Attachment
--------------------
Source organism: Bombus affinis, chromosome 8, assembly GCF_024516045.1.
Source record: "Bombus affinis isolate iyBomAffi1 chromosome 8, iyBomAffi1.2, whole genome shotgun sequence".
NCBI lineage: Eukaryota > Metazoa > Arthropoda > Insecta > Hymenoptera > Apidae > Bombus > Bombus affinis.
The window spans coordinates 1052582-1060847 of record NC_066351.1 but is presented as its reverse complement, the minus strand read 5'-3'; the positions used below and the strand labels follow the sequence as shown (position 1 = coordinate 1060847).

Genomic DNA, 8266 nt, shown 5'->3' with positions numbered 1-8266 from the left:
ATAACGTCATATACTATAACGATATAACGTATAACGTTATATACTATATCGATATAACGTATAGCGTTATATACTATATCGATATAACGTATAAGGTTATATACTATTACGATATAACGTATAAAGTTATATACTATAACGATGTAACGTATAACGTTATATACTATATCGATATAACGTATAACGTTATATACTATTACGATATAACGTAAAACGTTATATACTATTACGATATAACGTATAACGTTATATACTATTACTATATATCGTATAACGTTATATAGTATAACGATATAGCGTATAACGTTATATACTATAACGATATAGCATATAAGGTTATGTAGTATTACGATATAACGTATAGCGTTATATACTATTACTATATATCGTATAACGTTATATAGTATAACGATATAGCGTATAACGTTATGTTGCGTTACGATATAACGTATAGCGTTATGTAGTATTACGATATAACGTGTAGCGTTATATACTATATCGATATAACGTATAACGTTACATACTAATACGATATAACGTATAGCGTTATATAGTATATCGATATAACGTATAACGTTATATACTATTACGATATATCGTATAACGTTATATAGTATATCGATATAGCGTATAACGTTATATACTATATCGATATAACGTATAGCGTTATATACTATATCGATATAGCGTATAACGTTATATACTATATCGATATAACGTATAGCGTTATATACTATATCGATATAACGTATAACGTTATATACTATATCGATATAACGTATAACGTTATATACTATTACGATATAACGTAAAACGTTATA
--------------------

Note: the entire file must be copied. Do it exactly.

Source organism: Bombus affinis, chromosome 8, assembly GCF_024516045.1.
Source record: "Bombus affinis isolate iyBomAffi1 chromosome 8, iyBomAffi1.2, whole genome shotgun sequence".
NCBI lineage: Eukaryota > Metazoa > Arthropoda > Insecta > Hymenoptera > Apidae > Bombus > Bombus affinis.
The window spans coordinates 1052582-1060847 of record NC_066351.1 but is presented as its reverse complement, the minus strand read 5'-3'; the positions used below and the strand labels follow the sequence as shown (position 1 = coordinate 1060847).

Genomic DNA, 8266 nt, shown 5'->3' with positions numbered 1-8266 from the left:
ATAACGTCATATACTATAACGATATAACGTATAACGTTATATACTATATCGATATAACGTATAGCGTTATATACTATATCGATATAACGTATAAGGTTATATACTATTACGATATAACGTATAAAGTTATATACTATAACGATGTAACGTATAACGTTATATACTATATCGATATAACGTATAACGTTATATACTATTACGATATAACGTAAAACGTTATATACTATTACGATATAACGTATAACGTTATATACTATTACTATATATCGTATAACGTTATATAGTATAACGATATAGCGTATAACGTTATATACTATAACGATATAGCATATAAGGTTATGTAGTATTACGATATAACGTATAGCGTTATATACTATTACTATATATCGTATAACGTTATATAGTATAACGATATAGCGTATAACGTTATGTTGCGTTACGATATAACGTATAGCGTTATGTAGTATTACGATATAACGTGTAGCGTTATATACTATATCGATATAACGTATAACGTTACATACTAATACGATATAACGTATAGCGTTATATAGTATATCGATATAACGTATAACGTTATATACTATTACGATATATCGTATAACGTTATATAGTATATCGATATAGCGTATAACGTTATATACTATATCGATATAACGTATAGCGTTATATACTATATCGATATAGCGTATAACGTTATATACTATATCGATATAACGTATAGCGTTATATACTATATCGATATAACGTATAACGTTATATACTATATCGATATAACGTATAACGTTATATACTATTACGATATAACGTAAAACGTTATA